Welcome to wealthontheway.com, a blog about goal setting, personal finance and my pursuit of financial freedom. My name is Connor and I am a twentysomething, self-taught software engineer, and now, real estate investor living in Boulder, Colorado.
I moved from Florida to Colorado in 2015 with dreams of transitioning out of the Design and Marketing industry into Enterprise and Consumer Software. Eight months after moving to Colorado and after two years of constant studying, practice and determination to enter a new industry, in 2016, I got my big break and I landed my first software engineering job. I was very fortunate to work with some of the smartest and most driven people that I’ve ever met.
Over the 2.5 years I was at this company, my engineering skills exploded. I quickly leveled up, but I was still struggling to keep up with my car loan, credit card debt, and student loans. Somehow, even with 10% annual raises and performance bonuses, I was unable to develop any significant cash in my savings account.
With almost no savings, a small severance package and proceeds from the stock in the company that I had been awarded over the years, I still couldn’t afford to enjoy the “fun-employment” many of my teammates were excited about. You might be thinking, “what could be fun about losing your job?” My thoughts exactly.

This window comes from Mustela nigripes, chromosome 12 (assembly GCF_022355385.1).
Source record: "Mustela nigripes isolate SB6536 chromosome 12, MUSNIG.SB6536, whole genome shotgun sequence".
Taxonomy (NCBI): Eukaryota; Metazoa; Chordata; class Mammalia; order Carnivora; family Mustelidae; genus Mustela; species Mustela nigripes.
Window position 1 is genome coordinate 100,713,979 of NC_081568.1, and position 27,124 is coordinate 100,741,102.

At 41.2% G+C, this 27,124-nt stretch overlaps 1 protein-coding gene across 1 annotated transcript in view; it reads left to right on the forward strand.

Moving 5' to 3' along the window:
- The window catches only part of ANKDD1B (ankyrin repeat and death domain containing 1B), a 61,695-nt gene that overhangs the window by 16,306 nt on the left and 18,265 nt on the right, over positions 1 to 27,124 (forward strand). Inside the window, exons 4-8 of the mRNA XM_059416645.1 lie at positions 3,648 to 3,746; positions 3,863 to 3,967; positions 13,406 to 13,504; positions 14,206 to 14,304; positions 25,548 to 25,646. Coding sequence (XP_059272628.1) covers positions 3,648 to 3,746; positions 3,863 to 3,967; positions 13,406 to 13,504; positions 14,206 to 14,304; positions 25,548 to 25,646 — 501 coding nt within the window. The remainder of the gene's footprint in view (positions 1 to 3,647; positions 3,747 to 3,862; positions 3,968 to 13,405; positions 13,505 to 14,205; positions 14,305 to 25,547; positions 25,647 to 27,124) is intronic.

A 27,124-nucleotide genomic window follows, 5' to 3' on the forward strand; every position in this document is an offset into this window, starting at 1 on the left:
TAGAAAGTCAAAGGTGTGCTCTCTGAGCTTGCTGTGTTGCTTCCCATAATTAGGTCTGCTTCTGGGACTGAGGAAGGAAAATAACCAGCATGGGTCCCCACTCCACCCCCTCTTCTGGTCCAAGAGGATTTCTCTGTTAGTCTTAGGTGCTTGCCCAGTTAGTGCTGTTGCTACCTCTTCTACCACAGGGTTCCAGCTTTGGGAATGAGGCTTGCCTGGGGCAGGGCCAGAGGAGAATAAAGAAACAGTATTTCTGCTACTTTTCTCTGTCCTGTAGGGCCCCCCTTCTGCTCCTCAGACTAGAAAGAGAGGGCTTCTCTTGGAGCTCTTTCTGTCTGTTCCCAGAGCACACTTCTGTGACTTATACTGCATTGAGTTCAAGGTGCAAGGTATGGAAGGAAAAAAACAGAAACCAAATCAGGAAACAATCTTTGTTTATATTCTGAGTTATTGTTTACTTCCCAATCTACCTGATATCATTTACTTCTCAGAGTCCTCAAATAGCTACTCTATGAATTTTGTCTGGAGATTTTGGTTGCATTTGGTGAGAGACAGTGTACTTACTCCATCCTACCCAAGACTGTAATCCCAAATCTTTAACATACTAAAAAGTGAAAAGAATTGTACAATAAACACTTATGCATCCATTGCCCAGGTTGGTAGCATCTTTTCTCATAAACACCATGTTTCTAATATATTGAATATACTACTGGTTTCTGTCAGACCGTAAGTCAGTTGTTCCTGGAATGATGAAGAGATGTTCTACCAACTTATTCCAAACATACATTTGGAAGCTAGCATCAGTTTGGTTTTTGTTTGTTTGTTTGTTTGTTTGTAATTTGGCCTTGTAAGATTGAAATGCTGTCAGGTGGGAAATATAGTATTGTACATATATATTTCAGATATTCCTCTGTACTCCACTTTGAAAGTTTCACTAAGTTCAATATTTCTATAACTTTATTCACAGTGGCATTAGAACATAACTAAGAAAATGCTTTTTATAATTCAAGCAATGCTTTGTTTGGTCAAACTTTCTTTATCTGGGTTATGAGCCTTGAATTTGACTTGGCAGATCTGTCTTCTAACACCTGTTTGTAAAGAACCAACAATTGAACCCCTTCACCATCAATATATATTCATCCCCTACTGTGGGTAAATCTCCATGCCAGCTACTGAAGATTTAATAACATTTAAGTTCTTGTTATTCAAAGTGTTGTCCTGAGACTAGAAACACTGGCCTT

For the first time, I realized the actual severity of my situation. I had been earning a cushy salary for almost three years and had nothing to show for it. After many conversations with several of my closest co-workers, I found that many of them were a lot more prepared for this kind of situation. Some of them even had $50,000 or more in savings and planned on taking advantage of the winter layoffs for a couple of months of skiing.
Before the end of November, I started a new job with a 55% increase from my previous salary and over $100,000 worth of restricted stock. A month after my first paycheck, I realized I was now in a very different situation— I had more money than I knew what to do with and I was able to start stashing away $2000 per month. As the weeks went by I found that I wasn’t happy. Not even close. I was miserable.
I had lucked out and narrowly avoided unemployment, eliminated all of my debt besides my student loans repayment and landed a job at a top tech company with excellent benefits, unlimited PTO and a fully stocked kitchen. How could I not be happy?
The more I thought about it, the more I realized it wasn’t money that would make me happy, but the most valuable thing I had— my time, and I was getting robbed. Until I read Rich Dad Poor Dad, I didn’t know there was any other way. That book changed my life, it opened my eyes to the “rat race” that 90% of American’s participate in every day, but really, it made me restless.
So, this is where my journey to financial freedom really begins. I invite you to follow along with me as I learn to take back my time, my happiness and my future and I will try to inspire you to do the same.